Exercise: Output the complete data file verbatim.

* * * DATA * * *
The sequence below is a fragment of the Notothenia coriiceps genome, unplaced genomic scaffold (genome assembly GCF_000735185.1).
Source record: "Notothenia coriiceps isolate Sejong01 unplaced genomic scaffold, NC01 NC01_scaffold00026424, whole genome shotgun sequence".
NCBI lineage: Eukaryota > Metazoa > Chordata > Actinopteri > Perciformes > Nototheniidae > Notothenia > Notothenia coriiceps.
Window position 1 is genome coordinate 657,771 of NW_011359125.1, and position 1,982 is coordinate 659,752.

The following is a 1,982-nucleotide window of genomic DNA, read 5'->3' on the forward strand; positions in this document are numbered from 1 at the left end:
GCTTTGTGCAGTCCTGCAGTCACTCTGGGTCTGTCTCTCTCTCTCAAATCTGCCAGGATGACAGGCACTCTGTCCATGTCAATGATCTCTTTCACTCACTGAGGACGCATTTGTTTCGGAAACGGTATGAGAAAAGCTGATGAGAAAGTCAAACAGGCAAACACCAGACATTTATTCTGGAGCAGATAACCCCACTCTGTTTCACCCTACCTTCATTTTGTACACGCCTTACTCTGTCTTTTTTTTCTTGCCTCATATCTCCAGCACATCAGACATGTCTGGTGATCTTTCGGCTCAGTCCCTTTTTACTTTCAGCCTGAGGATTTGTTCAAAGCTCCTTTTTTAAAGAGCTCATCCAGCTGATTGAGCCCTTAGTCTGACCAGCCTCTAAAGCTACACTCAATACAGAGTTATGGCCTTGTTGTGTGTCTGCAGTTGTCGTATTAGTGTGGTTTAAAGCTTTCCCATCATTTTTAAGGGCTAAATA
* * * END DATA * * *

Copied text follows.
The sequence below is a fragment of the Notothenia coriiceps genome, unplaced genomic scaffold (genome assembly GCF_000735185.1).
Source record: "Notothenia coriiceps isolate Sejong01 unplaced genomic scaffold, NC01 NC01_scaffold00026424, whole genome shotgun sequence".
NCBI lineage: Eukaryota > Metazoa > Chordata > Actinopteri > Perciformes > Nototheniidae > Notothenia > Notothenia coriiceps.
Window position 1 is genome coordinate 657,771 of NW_011359125.1, and position 1,982 is coordinate 659,752.

The following is a 1,982-nucleotide window of genomic DNA, read 5'->3' on the forward strand; positions in this document are numbered from 1 at the left end:
GCTTTGTGCAGTCCTGCAGTCACTCTGGGTCTGTCTCTCTCTCTCAAATCTGCCAGGATGACAGGCACTCTGTCCATGTCAATGATCTCTTTCACTCACTGAGGACGCATTTGTTTCGGAAACGGTATGAGAAAAGCTGATGAGAAAGTCAAACAGGCAAACACCAGACATTTATTCTGGAGCAGATAACCCCACTCTGTTTCACCCTACCTTCATTTTGTACACGCCTTACTCTGTCTTTTTTTTCTTGCCTCATATCTCCAGCACATCAGACATGTCTGGTGATCTTTCGGCTCAGTCCCTTTTTACTTTCAGCCTGAGGATTTGTTCAAAGCTCCTTTTTTAAAGAGCTCATCCAGCTGATTGAGCCCTTAGTCTGACCAGCCTCTAAAGCTACACTCAATACAGAGTTATGGCCTTGTTGTGTGTCTGCAGTTGTCGTATTAGTGTGGTTTAAAGCTTTCCCATCATTTTTAAGGGCTAAATA